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Here’s why letting bicyclists yield — not stop — at stop signs may reduce accidents


It sounds counterintuitive. When a motor vehicle in Temecula glides into an intersection without coming to a complete stop at a stop sign, there is a good chance the driver will cause a serious car accident. But when a bike rider does it, the risk of injury in a collision with a car, truck or SUV actually seems to go down.

The history of the bicycle yield law

Idaho was the first U.S. state to pass a law allowing bicyclists to yield at stop signs. Rather than having to stop entirely before proceeding, riders there can treat stop signs as yield signs. If there is no crossing traffic or a vehicle turning left, the rider can go through the intersection without braking.

Research indicates that in 1983, the year after Idaho passed the law, bicycle accidents dropped 14 percent and have stayed around that level ever since. Several other states have enacted similar laws in recent years. Utah is the latest state to consider the change. California has considered letting bicyclists yield at stop signs, most recently in 2017, but so far has not changed its traffic laws.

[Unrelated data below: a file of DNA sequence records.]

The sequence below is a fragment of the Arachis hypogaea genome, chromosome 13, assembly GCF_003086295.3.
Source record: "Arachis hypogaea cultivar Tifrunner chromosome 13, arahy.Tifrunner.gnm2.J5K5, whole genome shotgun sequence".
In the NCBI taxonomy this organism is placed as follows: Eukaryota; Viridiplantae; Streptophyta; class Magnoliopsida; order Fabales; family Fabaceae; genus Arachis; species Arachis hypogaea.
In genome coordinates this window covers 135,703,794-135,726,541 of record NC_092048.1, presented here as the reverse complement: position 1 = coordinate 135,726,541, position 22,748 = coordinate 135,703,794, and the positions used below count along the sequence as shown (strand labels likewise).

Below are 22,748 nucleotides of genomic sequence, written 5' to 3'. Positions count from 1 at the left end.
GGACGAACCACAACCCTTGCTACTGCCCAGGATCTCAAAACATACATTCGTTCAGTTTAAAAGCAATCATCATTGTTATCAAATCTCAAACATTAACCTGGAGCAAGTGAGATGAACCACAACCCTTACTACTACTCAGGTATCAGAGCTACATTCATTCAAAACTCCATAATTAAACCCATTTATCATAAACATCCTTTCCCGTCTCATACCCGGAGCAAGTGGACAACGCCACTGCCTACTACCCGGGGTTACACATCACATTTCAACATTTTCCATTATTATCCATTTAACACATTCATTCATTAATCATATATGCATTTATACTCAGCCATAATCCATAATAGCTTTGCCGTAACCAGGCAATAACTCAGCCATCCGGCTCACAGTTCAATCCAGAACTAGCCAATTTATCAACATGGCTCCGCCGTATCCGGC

Yielding is safer than stopping?

The idea behind letting riders yield instead of stop like motor vehicles must do is minimizing the time riders must spend in intersections. Traffic intersections are the most common places for riders to get hit by cars. By letting riders keep their momentum, the Idaho law gives them the ability to get in and out of the intersection much more quickly, reducing the risk of a crash.

What to do after a serious bicycle wreck

The safety problems that bicycle riders face in Temecula are complicated, and letting riders yield at stop signs might only address part of the danger. A rider who was hurt by a negligent motorist should speak with an experienced personal injury attorney to find out what kind of compensation for their injuries they might be entitled to.